Portland City Council bans local police from working with federal law enforcement

Portland City Council bans local police from working with federal law enforcement
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The Portland City Council has reportedly approved a measure that bars the city's police department from communicating with federal agents deployed to the region by the Trump administration. 

The measure, which was passed on Wednesday, orders all members of the Portland Police Department to stop giving or receiving "operational support" from officers representing the Department of Homeland Security (DHS), U.S. Marshal Service, Federal Protective Service and Customs and Border Protection, according to local news reports. Under the resolution, police are also banned from overseeing demonstrations alongside federal officers. 

The measure comes as Portland remains gripped by protests that launched in response to the May 25 death of George Floyd at the hands of the Minneapolis police. Tensions in the city have escalated in recent weeks following the Trump administration's deployment of federal officers. 

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State and local officials, including Portland Mayor Ted Wheeler (D), are calling for the federal agents to leave their city, though Trump and other top administration officials have defended their presence. 

Portland City Commissioner Chloe Eudaly, who crafted the resolution, said in a statement that the Trump administration is violating Portland residents' constitutional rights while also attempting to use the city "as a proving ground for fascism."

"This resolution serves as a statement of our opposition to their presence in our city, direction to our police bureau, a template for policies that other cities can advance, and a national call to action," she said. 

Eudaly also introduced resolution, which was later approved, affirming the rights of members of the media and legal observers documenting the demonstrations in the city. She said that the measure was introduced in response to the "violence perpetuated" against reporters and others amid the unrest. 

A federal judge earlier this month also issued an order exempting credentialed media members and legal observers from threat of arrest after police declare an "unlawful assembly," according to The Oregonian. The newspaper noted that the measure would remain in effect until the judge's order expires.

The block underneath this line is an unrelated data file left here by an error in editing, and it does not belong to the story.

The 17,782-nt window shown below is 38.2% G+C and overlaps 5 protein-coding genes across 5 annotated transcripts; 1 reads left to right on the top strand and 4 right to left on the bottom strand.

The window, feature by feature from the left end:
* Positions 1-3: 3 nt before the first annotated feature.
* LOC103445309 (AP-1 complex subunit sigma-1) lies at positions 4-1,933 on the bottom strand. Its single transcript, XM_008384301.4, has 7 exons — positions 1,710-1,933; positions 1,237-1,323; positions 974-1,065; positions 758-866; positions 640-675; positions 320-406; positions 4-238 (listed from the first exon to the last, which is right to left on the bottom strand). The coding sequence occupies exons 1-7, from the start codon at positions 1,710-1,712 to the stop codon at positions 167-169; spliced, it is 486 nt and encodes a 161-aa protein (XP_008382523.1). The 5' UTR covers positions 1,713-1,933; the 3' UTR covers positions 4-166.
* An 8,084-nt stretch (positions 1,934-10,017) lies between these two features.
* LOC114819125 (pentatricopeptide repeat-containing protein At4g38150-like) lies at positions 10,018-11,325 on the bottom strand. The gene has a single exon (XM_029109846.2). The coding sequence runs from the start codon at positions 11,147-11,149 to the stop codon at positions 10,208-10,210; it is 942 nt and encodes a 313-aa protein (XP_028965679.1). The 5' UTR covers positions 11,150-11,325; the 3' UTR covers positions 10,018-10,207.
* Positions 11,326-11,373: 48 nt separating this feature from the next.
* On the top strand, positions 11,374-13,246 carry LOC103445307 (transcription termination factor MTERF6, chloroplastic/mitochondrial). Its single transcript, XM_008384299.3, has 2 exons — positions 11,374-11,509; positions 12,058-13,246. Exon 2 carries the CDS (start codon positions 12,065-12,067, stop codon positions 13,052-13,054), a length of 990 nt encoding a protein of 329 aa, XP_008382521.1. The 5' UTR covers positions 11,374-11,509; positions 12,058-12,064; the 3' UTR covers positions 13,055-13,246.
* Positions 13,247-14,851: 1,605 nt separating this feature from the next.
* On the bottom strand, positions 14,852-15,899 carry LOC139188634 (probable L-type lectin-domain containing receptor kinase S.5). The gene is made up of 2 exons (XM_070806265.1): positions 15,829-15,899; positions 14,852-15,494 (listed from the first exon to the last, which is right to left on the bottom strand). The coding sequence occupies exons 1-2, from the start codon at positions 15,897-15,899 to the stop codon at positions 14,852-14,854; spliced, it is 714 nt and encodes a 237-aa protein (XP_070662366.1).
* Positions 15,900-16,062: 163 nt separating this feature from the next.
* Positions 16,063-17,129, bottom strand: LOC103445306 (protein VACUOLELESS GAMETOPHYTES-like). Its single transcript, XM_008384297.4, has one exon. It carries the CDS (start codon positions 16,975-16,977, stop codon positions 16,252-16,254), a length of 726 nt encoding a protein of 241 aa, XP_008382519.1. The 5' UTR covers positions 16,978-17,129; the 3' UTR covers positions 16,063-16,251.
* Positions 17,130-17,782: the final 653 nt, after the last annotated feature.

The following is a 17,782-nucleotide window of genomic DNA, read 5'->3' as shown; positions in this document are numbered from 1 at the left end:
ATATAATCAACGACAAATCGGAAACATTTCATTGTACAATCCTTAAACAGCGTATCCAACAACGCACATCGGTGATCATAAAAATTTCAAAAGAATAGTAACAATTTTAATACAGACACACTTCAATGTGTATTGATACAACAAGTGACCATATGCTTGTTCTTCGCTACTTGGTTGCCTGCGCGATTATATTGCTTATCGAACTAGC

Wheeler told Oregon Public Broadcasting that he would ask Police Chief Chuck Lovell to release an order that showed how the department would follow the resolution. Officers could be at risk of "discipline" if they do not adhere to the measure's stipulations. 

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It is unclear what level of communication federal officers have had with Portland police. Commissioner Jo Ann Hardesty alleged that the police and Wheeler "welcomed their involvement," OPB noted.

DHS did not immediately return a request for comment from The Hill. 

The resolutions were passed just hours before federal officers deployed tear gas on protesters who gathered outside the Mark O. Hatfield Federal Courthouse. Wheeler, who had joined protesters standing in front of a fence located near the facility, was one of dozens of people targeted. 

"This is not a de-escalation strategy. This is flat-out urban warfare," Wheeler said after the gas was unleashed. "And it's being wrought on the people of this country by the president of the United States and it's got to stop." 

The Portland Police said that federal agents dispersed crowds outside the courthouse after people began throwing flammables and "other incendiaries" at the courthouse. They did not engage with demonstrators outside the courthouse or use CS gas, they said. 

Federal agents were dispatched to Portland earlier this month after Trump vowed to protect federal property and monuments following weeks of unrest throughout the country. He signaled that he would deploy federal officers to other major U.S. cities in the coming days, prompting a rebuke from a group of mayors who say their presence is unwanted. 

Trump said Wednesday that a "surge of federal law enforcement" would be deployed to communities in the U.S., claiming he had "no choice."